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Buffett Partnership Letter Series – 1960 (Part 1)

October 16, 2012 | About:
The General Stock Market in 1960: In 1960, the Dow Jones Industrial Average (DJIA) “declined from 679 to 616, or 9.3%.” After adding back dividends, owners of the DJIA were dealt an “overall loss of 6.3%," Buffett said in his 1960 letter.

In contrast to the DJIA’s loss in 1960, the Dow Jones Utility Average showed “a good gain,” and Buffett guessed that perhaps “90% of all investment companies out-performed the Industrial Average.” He went on to say that the “majority of investment companies appear to have ended the year with overall results in the range of plus or minus 5%.” Buffett also wrote that “on the New York Stock Exchange, 653 common stocks registered losses for the year while 404 showed gains.”

Results in 1960

Buffett said that his objective in managing the funds of the partnership was to achieve “a long-term performance record superior to that of the Industrial Average.” He went on to state that “unless we do achieve this superior performance there is no reason for existence of the partnerships.” What a true statement. If an investment fund or partnership can’t beat the market average over time, an individual investor would be better off simply owning the companies that make up the market average. Today, this is easy to do by purchasing a low cost ETF or index fund.

Buffett goes on to say that if the partnership was to achieve a superior record against the DJIA, it would probably “be through better-than-average performance in stable or declining markets and average, or perhaps even poorer-than-average performance in rising markets.”

He went on to say:
I would consider a year in which we declined 15% and the Average 30% to be much superior to a year when both we and the Average advanced 20%. Over a period of time there are going to be good and bad years; there is nothing to be gained by getting enthused or depressed about the sequence in which they occur. The important thing is to be beating par; a four on a par three hole is not as good as a five on a par five hole and it is unrealistic to assume we are not going to have our share of both par three’s and par five’s.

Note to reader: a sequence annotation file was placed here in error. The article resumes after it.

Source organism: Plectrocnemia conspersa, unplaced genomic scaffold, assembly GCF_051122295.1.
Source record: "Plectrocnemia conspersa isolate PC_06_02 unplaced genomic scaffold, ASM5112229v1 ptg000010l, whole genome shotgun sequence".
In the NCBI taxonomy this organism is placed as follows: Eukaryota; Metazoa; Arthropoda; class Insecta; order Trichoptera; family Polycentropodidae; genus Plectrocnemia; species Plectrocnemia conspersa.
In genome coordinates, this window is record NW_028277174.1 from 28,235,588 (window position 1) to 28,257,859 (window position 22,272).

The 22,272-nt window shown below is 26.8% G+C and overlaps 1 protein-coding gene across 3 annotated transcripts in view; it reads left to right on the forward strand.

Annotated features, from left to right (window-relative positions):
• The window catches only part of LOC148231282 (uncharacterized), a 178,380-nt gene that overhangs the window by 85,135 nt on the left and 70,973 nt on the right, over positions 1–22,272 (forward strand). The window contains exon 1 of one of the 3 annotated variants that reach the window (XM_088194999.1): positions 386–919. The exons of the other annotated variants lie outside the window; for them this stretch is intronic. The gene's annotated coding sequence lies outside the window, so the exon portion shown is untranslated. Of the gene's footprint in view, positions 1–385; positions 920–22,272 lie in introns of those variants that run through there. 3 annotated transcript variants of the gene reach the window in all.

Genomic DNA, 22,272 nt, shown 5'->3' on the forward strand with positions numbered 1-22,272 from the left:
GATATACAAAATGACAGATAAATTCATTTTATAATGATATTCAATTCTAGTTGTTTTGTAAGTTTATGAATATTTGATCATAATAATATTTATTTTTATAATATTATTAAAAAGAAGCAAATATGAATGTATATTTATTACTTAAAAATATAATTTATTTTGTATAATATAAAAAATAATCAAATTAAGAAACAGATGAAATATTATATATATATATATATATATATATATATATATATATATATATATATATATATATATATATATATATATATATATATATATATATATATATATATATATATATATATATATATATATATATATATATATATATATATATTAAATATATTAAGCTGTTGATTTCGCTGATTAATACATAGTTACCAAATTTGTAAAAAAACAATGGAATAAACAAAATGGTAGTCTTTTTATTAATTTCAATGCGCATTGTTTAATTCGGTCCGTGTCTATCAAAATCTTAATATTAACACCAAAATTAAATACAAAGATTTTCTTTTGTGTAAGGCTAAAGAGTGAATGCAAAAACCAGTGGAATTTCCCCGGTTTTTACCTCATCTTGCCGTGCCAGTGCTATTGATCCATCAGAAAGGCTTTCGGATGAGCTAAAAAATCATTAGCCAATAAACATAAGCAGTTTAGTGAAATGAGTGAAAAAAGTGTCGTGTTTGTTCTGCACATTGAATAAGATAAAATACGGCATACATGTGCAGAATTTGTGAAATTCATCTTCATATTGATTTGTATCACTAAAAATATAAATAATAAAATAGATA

"The important thing is to be beating par” means the important thing is to be beating the performance of the DJIA.

In this passage, he also says that he would “consider a year in which we declined 15% and the Average 30% to be much superior to a year when both we and the Average advanced 20%.” In other words, a strong performance relative to the DJIA was what constituted superior performance for the partnership.

Something else that’s interesting in this passage: “Over a period of time there are going to be good and bad years; there is nothing to be gained by getting enthused or depressed about the sequence in which they occur.” What he’s talking about here is path independence of returns: If you know the returns that will occur over future time periods, you can apply these returns in any order to a common starting point and always end up at a common ending point.

For example, assume that over the next five years the Dow will have returns of 5%, 42%, -6%, -18% and 3%. As shown in the picture below (Scenario 1), if we start with $100 at year zero, and apply these returns in years one through five, we end up with $118.37. If we re-order these same returns (as shown in Scenario 2), such that the year-one-through-five returns are -6%, 3%, 5%, 42% and -18%, respectively, and we again start with $100 at year zero, we still end up with $118.37. (Note: You can play around with this spreadsheet through an interactive version.)

1945389998.jpg

Thus, regardless of the order of these returns (i.e. regardless of the path we took), we end up at the same place. This demonstrates the path independence of returns, and I believe that is what Buffett was referring to in the above passage.

Buffett didn't seem to care about the sequence of DJIA returns — just that he was beating the DJIA by at least 10% per year over time (see the 1957 letter). This implies he believed that 1) the DJIA would achieve at least moderately positive returns over time, and 2) the partnership would still be around over time (and not be prematurely shut down due to redemptions, etc.).

Continuing with the 1960 letter, Buffett said that it should come as no surprise that the partnership outperformed in 1960. The seven partnerships operating throughout the year had a 22.8% gain, versus the 6.3% overall loss for the DJIA.